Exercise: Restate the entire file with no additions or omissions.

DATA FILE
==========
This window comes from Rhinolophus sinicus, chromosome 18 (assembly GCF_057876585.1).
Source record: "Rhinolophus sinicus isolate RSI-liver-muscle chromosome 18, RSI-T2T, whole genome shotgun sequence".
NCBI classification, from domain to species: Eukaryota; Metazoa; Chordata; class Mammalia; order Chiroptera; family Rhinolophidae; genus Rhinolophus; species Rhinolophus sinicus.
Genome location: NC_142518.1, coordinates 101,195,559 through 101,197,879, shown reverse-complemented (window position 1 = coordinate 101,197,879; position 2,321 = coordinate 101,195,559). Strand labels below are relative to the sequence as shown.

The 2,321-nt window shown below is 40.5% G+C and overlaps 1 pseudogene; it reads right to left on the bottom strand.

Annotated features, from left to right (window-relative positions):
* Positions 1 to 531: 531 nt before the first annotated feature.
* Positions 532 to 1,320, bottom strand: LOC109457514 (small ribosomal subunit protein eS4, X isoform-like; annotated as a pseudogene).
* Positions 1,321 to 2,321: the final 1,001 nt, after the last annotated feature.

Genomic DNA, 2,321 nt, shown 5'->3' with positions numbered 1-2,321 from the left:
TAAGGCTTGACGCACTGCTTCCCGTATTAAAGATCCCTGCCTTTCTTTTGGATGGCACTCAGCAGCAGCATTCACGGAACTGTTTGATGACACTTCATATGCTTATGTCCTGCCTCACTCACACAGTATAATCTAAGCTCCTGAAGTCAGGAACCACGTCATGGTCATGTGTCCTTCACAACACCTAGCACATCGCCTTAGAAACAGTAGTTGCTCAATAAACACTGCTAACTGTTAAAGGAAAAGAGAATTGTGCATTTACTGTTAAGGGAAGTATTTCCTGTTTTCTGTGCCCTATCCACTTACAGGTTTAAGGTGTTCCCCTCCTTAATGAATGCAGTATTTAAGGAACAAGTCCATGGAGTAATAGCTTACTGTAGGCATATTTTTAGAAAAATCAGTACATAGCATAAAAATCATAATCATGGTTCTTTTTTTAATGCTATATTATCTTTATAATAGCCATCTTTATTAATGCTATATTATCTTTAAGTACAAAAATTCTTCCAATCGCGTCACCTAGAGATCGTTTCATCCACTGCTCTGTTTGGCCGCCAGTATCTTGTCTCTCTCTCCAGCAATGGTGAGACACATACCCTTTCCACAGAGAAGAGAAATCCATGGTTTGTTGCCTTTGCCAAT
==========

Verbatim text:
This window comes from Rhinolophus sinicus, chromosome 18 (assembly GCF_057876585.1).
Source record: "Rhinolophus sinicus isolate RSI-liver-muscle chromosome 18, RSI-T2T, whole genome shotgun sequence".
NCBI classification, from domain to species: Eukaryota; Metazoa; Chordata; class Mammalia; order Chiroptera; family Rhinolophidae; genus Rhinolophus; species Rhinolophus sinicus.
Genome location: NC_142518.1, coordinates 101,195,559 through 101,197,879, shown reverse-complemented (window position 1 = coordinate 101,197,879; position 2,321 = coordinate 101,195,559). Strand labels below are relative to the sequence as shown.

The 2,321-nt window shown below is 40.5% G+C and overlaps 1 pseudogene; it reads right to left on the bottom strand.

Annotated features, from left to right (window-relative positions):
* Positions 1 to 531: 531 nt before the first annotated feature.
* Positions 532 to 1,320, bottom strand: LOC109457514 (small ribosomal subunit protein eS4, X isoform-like; annotated as a pseudogene).
* Positions 1,321 to 2,321: the final 1,001 nt, after the last annotated feature.

Genomic DNA, 2,321 nt, shown 5'->3' with positions numbered 1-2,321 from the left:
TAAGGCTTGACGCACTGCTTCCCGTATTAAAGATCCCTGCCTTTCTTTTGGATGGCACTCAGCAGCAGCATTCACGGAACTGTTTGATGACACTTCATATGCTTATGTCCTGCCTCACTCACACAGTATAATCTAAGCTCCTGAAGTCAGGAACCACGTCATGGTCATGTGTCCTTCACAACACCTAGCACATCGCCTTAGAAACAGTAGTTGCTCAATAAACACTGCTAACTGTTAAAGGAAAAGAGAATTGTGCATTTACTGTTAAGGGAAGTATTTCCTGTTTTCTGTGCCCTATCCACTTACAGGTTTAAGGTGTTCCCCTCCTTAATGAATGCAGTATTTAAGGAACAAGTCCATGGAGTAATAGCTTACTGTAGGCATATTTTTAGAAAAATCAGTACATAGCATAAAAATCATAATCATGGTTCTTTTTTTAATGCTATATTATCTTTATAATAGCCATCTTTATTAATGCTATATTATCTTTAAGTACAAAAATTCTTCCAATCGCGTCACCTAGAGATCGTTTCATCCACTGCTCTGTTTGGCCGCCAGTATCTTGTCTCTCTCTCCAGCAATGGTGAGACACATACCCTTTCCACAGAGAAGAGAAATCCATGGTTTGTTGCCTTTGCCAAT